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S1 and L5 vs. SI Joint, confusion!

Hi everyone,
     I just am wondering if anyone else is dealing with same issue. To make a long story short, 2 yeas ago I had extreme lower back pain and down my legs for no known reason. I am still dealing with pain today, not to the extent of when it started, but it has never fully gone away and still can't find work that doesn't flare it up. Last year I had MRI and the spine specialist said I have minimal bulging and it shouldn't be causing the pain. He diagnosed as SI Joint pain. So I've been treating it as that and even had SI Joint injections that did help, but not fully. Then today I went to get EMG from different doctor and she said left leg is effected by S1 and right leg is effected by L5. She seemed surprised and said her question is why this is happening at age 33. Now I'm confused because one doctor said my discs were fine and then this test shows it is related to discs. They want me to get a nerve block. My symptoms are: Pain in very lower back, down buttocks, side of thighs, sometimes front pelvis, down back of legs to feet. Worsens in the morning, very stiff, worsens when sitting, standing still, bending, and lifting. Gets better with walking and ice. Just want to see if anyone else can relate to this, thanks!
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Comments

  • Hey, JM108!

    Have you had CT/bone scans done?  I ask because your symptoms sound familiar to what mine were--and nothing outstanding showed up on the MRIs or X-rays I had.  I literally spent years in pain, although the doctors I saw SWORE the herniated disc I had shouldn't be causing me so much trouble.  Well, it wasn't until my surgeon got me "on the table" that he found two broken bones (called a bilateral Pars defect) at my L5-S1 level!!  I was only supposed to be at L4/L5, but once he discovered the defect, had to fuse the L5/S1, too. This type of injury can and does often escape detection with MRIs/X-rays, and I sure wish I would've had a CT/bone scan so that the root cause of my pain could've been treated sooner.  I'm not, by any means, suggesting that this is what is going on with you--only a doctor can do that!!  What I am suggesting is perhaps asking your doctor if a CT/bone scan might be another tool to help point you towards an accurate diagnosis!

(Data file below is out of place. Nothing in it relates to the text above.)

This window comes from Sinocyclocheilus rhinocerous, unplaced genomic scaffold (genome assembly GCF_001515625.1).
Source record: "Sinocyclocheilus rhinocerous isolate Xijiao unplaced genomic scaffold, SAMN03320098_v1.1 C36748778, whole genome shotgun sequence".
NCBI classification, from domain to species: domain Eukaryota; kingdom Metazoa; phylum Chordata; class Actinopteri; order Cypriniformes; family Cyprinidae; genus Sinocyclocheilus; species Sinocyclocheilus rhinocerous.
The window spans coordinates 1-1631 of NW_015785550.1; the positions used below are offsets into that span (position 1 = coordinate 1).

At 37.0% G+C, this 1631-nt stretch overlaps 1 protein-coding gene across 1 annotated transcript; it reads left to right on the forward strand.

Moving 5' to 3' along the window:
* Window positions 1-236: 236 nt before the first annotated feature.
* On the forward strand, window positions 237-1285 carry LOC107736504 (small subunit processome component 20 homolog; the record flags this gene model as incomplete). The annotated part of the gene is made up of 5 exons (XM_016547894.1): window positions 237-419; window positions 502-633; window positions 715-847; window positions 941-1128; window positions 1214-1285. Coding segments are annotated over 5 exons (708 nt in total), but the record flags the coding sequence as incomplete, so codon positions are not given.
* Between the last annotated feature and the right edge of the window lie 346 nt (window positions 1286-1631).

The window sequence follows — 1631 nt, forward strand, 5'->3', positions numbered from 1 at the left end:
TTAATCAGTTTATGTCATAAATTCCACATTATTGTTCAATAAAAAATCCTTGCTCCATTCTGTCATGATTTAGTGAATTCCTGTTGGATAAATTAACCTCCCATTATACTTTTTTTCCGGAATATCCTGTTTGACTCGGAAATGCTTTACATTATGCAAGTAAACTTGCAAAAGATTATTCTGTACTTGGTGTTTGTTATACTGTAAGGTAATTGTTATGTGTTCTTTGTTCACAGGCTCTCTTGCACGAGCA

I wish you the best...I can understand how frustrating it can be when you're hurting and no one can tell you why.  Just a side note:  My surgeon hypothesized that my Pars defect may have happened in my adolescence when I was involved in gymnastics.  Wanted to add that in case you participated in any high-impact sports when you were younger? 
    Kimmy72, Spine-health Moderator
    Firm believer in PMA!
  • Thanks for your reply Kimmy72! Wow I can't believe you had to deal with that pain for years, I'm so happy you were able to finally find the cause! I never even thought that it could be a broken bone, I am going to ask my dr about this. At the time of the pain I didn't have any kind of physical trauma and I didn't play sports when I was younger. But 10 years before I was in a car accident where I was ejected from car and landed on the road. Not sure of this is related as it was 10 years earlier. Thanks for sharing your experience, I will definitely look into this!
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  • Thank you, Jm!  If I had a dime for every time I either heard, "It's not that bad," or worse yet, the insinuations that my pain was "all in my head", I wouldn't have had to use insurance to pay for the surgery!!  Yes, a high impact event such as the accident you described can lead not only to Pars defects, but compression fractures, too. 

    It's not like my pain just came along one day, and that was it.  There was no predictable pattern with either the frequency of the flares, or the severity of the pain.  Sometimes, I would experience a couple days of a dull roar that was easily handled with over the counter medications.  Other times, the pain would lay me out flat for 2-3 weeks, and I'd have to put in a call to the doctor for pain medications.  Bending even slightly forward during flares caused immediate agony, as well as attempting to touch my chin to my chest.   

    Another similarity?  The MORNINGS!!  Even with being on a good pace now with recovery from the fusion, mornings continue to be a bit on the rough side.  I joke with people that if they want to know what I look like in the morning, check out Darwin's theory of evolution poster.  It usually takes a good hour before I go from "all fours" to being "two-legged!!"  ;)  Before my surgery, if I woke up on my stomach, I knew I was in for at least a day of horrifying pain.  My only theory is it had to be the way my back was arched, but man, did that ever light things up in my lumbar spine!  Thankfully, I think my body must know on some subliminal level now not to flip me over in my sleep anymore...

    Feel free to ask about anything!  I'm always happy to share my experience in the hopes that it may help guide others into some productive conversations with their own healthcare providers!!
    Kimmy72, Spine-health Moderator
    Firm believer in PMA!
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